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blunt instrument




blunt instrument (plural blunt instruments)

  1. (literally) An object lacking sharp surfaces, especially as used to cause injury.
    • 1851, Joseph Sheridan Le Fanu, "The Murdered Cousin":
      One deep wound had been inflicted upon the temple, apparently with some blunt instrument, which had penetrated the brain.
    • 1913, Sax Rohmer, chapter 8, in The Insidious Dr. Fu Manchu:
      It had been struck by some heavy blunt instrument, but the skull was not broken.
  2. (figuratively) A thing, person, method, or resource which is not sufficiently precise or not sufficiently effective for its intended role or use.
    • 1987, Iris Murdoch, in John Haffenden, Novelists in Interview, →ISBN, p. 202:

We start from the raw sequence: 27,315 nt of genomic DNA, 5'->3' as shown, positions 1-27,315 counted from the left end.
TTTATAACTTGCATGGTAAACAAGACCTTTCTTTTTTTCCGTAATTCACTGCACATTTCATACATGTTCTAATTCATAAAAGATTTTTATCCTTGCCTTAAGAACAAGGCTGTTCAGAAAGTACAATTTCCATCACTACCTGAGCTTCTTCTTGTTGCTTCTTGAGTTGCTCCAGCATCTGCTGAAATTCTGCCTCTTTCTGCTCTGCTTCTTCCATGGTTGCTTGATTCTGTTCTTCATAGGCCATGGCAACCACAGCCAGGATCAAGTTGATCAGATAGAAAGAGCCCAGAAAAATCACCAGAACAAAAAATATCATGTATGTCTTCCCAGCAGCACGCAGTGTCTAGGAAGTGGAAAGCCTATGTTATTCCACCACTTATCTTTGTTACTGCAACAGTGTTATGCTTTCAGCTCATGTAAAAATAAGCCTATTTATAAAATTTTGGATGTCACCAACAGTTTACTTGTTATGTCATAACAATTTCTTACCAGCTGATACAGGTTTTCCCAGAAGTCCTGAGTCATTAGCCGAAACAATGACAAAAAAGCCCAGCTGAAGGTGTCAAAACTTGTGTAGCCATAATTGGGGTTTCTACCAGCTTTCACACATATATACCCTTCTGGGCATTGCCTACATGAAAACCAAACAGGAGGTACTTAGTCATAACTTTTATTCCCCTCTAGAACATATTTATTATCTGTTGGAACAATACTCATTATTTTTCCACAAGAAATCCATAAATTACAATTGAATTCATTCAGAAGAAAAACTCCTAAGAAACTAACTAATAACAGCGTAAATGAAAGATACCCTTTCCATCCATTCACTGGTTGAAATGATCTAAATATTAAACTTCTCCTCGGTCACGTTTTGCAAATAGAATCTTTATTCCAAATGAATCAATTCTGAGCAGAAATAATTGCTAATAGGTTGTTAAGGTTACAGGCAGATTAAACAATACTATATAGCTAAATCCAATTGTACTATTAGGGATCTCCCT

The analyst is in a sense a blunt instrument, but he can work as somebody who cares, and I think a good analyst makes the patient feel that he has value.
    • 2003 May 5, Aisha Labi, "The Runaway Bride," Time:
      The law is a woefully blunt instrument when it comes to domestic violence of all kinds.
    • 2008 Jan. 12, "Passing The Devalued Buck," Newsweek (retrieved 12 June 2011):
      [T]he United States will continue to rely on dollar depreciation as a blunt instrument to fight all its economic battles.
    • 2011 Jan. 29, Scott Shane, "Spotlight Again Falls on Web Tools and Change," New York Times (retrieved 12 June 2011):
      If Mr. Mubarak's Egypt has resorted to the traditional blunt instrument against dissent in a crisis — cutting off communications altogether — other countries have shown greater sophistication.